With and within us

During that period of church history when believers found the interim between Jesus' advents stretching into months, then years, then decades, they knew they had to deal with the facts. The apostolic eyewitnesses to Jesus were already dead, or soon would be. The movement was growing beyond Judah and Samaria unto the "ends of the earth." Heresies and false teachers threatened the unity of the community and the integrity of the deposit of the faith.

CEL_May012016.jpgEvery day, they had to adapt to ever-changing times and circumstances. To that end, they leaned heavily on the presence of the Holy Spirit. The Spirit helped them decide how best to organize the community and steer its mission so they could remain true to Jesus Christ while bringing to the faith more and more people of every race, ethnic background, culture and persuasion.

Sixth Sunday of Easter
Acts 15:1-2, 22-29
Psalm 67
Revelation 21:10-14, 22-23
John 14:23-29

In his Sprunt Lectures at Union Theological Seminary in Richmond, Va. (Jan. 28-31, 1980), the late, great Raymond E. Brown gave a scholarly and practical presentation of the efforts of the early church to adapt, grow and thrive during those times. His presentations have been preserved in a book published by Paulist Press in 1984: The Churches the Apostles Left Behind.

Given Brown's fine efforts, we may better understand Luke's narrative in today's first reading from Acts. Luke hints at those early believers' struggle to come to grips with the disagreements between Jewish and gentile Christians over the necessity of maintaining Jewish feasts, purification rituals and dietary laws. He admits that "there arose no little dissension and debate."

Indeed, those were issues that, if left unresolved, could have stifled the growth of the nascent church or altered its direction irretrievably.

Paul also addressed these sources of serious conflict in his letters (Romans, Corinthians). But the extent to which the early church struggled with these problems is put into proper perspective with the simple statement: "It is the decision of the Holy Spirit and of us not to place on you any burden beyond these necessities."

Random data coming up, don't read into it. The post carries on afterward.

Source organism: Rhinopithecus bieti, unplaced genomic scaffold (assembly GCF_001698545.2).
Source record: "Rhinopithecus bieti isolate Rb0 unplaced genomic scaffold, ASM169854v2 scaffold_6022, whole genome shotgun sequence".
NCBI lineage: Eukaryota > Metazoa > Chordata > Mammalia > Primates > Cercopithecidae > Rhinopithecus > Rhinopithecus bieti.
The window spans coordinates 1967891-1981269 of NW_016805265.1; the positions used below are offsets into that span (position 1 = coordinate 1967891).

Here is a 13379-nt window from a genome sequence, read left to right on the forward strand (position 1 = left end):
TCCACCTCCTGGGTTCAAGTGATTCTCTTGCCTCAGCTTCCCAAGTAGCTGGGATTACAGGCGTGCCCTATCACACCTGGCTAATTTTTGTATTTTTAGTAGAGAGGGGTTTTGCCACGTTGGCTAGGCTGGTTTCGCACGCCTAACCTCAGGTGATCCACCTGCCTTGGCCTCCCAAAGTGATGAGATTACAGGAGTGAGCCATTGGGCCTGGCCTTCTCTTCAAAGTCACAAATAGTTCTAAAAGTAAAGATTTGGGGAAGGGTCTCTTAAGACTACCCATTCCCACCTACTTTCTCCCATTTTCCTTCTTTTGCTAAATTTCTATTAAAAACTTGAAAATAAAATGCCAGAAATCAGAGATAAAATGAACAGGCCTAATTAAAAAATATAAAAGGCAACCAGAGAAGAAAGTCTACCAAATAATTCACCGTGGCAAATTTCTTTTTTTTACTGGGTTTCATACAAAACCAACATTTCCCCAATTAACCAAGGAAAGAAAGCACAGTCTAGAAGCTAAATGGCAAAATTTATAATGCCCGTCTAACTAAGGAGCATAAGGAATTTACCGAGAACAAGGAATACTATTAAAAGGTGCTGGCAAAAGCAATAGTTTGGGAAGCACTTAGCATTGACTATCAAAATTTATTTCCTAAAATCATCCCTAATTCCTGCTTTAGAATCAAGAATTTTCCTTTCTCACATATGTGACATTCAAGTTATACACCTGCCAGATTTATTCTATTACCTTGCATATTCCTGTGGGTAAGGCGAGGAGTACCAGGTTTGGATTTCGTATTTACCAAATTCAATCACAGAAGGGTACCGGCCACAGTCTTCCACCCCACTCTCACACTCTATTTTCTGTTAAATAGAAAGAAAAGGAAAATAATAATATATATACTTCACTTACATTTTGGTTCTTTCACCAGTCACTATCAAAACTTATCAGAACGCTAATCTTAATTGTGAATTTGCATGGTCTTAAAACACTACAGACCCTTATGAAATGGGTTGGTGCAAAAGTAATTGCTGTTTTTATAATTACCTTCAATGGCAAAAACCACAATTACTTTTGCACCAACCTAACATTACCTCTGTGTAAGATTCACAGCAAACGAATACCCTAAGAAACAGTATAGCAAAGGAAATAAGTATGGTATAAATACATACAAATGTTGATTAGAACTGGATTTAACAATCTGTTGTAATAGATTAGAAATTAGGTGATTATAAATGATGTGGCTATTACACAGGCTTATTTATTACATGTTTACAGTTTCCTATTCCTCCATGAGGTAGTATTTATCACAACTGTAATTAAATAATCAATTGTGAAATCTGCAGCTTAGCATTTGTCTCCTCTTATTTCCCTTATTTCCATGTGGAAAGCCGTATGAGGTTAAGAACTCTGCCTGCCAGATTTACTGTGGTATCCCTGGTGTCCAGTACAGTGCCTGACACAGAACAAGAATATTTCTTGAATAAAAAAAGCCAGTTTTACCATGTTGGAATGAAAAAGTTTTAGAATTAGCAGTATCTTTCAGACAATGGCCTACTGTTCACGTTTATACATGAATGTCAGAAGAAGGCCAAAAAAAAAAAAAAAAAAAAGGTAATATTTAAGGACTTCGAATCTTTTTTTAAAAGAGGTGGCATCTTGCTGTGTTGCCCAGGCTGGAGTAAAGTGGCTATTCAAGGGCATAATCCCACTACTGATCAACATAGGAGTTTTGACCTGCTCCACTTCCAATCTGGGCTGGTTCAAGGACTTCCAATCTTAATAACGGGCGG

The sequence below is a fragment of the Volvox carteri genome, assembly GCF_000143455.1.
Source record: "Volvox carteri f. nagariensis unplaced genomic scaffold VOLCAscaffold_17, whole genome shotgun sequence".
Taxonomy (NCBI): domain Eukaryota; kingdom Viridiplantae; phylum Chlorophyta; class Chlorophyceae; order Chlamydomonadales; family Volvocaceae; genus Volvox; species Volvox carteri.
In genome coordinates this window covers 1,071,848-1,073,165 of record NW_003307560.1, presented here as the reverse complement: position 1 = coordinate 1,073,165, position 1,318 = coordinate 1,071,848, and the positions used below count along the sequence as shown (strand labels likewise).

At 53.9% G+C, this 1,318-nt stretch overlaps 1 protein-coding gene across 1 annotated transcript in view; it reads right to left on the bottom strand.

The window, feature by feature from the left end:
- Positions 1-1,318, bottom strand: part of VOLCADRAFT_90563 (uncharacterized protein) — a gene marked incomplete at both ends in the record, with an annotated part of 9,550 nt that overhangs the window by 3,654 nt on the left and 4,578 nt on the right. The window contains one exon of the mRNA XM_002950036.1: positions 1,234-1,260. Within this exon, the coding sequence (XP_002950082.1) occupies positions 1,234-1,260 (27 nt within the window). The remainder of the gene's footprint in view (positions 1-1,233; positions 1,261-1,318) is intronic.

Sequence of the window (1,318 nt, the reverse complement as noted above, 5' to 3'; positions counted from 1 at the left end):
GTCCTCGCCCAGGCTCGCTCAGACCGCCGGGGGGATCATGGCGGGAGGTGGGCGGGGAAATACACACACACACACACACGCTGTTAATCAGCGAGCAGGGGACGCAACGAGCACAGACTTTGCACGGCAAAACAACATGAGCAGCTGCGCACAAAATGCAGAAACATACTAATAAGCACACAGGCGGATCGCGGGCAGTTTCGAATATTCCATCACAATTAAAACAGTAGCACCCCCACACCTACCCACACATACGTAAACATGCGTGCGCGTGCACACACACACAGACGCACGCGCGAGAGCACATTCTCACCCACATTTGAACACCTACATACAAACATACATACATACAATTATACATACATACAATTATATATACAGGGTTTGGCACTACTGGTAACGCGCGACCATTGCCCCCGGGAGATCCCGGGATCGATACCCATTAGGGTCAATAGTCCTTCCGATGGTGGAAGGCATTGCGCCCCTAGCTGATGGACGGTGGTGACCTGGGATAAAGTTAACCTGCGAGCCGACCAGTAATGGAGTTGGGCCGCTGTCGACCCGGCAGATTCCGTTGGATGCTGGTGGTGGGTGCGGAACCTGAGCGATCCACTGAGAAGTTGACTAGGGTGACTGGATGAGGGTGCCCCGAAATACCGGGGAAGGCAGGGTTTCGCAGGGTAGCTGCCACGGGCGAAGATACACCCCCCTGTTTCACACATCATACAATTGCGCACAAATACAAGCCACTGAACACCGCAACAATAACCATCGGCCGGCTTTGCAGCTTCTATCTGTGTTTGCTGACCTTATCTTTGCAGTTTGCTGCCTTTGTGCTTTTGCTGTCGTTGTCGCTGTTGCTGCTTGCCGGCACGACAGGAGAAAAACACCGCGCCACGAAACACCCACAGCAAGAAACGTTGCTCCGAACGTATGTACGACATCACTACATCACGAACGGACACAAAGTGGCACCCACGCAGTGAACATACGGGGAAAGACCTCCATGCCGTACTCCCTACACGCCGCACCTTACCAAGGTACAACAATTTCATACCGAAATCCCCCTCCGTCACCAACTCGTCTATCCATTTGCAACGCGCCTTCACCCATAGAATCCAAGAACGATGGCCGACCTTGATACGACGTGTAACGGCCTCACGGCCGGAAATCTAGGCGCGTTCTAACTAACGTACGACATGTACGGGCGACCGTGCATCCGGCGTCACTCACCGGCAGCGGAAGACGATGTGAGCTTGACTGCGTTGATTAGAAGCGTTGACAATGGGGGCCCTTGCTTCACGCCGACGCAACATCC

These "necessities" consisted of practices so abhorrent to Jews that there could be no other solution except for gentile believers to refrain from them. This set the pattern for the early church's efforts at problem-solving. They would work together, in faith, under the auspices of the Holy Spirit.

While he was still among his own, and before his passion, death and resurrection, Jesus had assured them that they would not be left to their own devices. Rather, as is reflected in today's Johannine Gospel, the Father would send to them an Advocate in Jesus' name.

The promise of the Holy Spirit, or the Advocate, is part of the lengthy discourse that the evangelist set within the context of the Last Supper. This promise represented one of the significant ways in which Jesus provided for his own when he was gone a while from their company. All that Jesus had done while with his own, the Advocate would do.

As tutor, teacher and guide, the Advocate would not allow them to forget Jesus' teachings. They would be kept aware of those values and principles that were to guide and inspire their careful following of their Lord.

As we continue to live within the same interim between Jesus' advents, and as we revisit our spiritual roots and ancestors yet again this Easter season, what lesson is the Advocate holding out for us to appropriate?

Perhaps it is simply the renewed realization that the Spirit sent by the Father in Jesus' name continues to live and breathe and move among us. Was it not the Spirit at work when delegates in the Sistine Chapel surprised the church and the world by electing Jorge Bergoglio as the next pope? When that Argentine cardinal announced that his name as bishop of Rome would be Francis, surely that, too, was the Holy Spirit setting the tone for a humbler, simpler papacy, geared toward the poor.

Surely, the Holy Spirit is inspiring contemporary Christian martyrs who willingly admit their faith even though they know that they will be killed by radical terrorists. Isn't the Spirit also speaking through Malala Yousafzai, the young Pakistani advocate for women's rights who was shot but not silenced?

This same Spirit begs for your voice and mine. The Spirit was present with Peter, James, Paul, Mary and John, and is present with and within us. Let the Spirit move us toward good, strengthen us to persevere, and empower us with a martyr's courage.

[Patricia Sánchez holds a master's degree in literature and religion of the Bible from a joint degree program at Columbia University and Union Theological Seminary in New York.]

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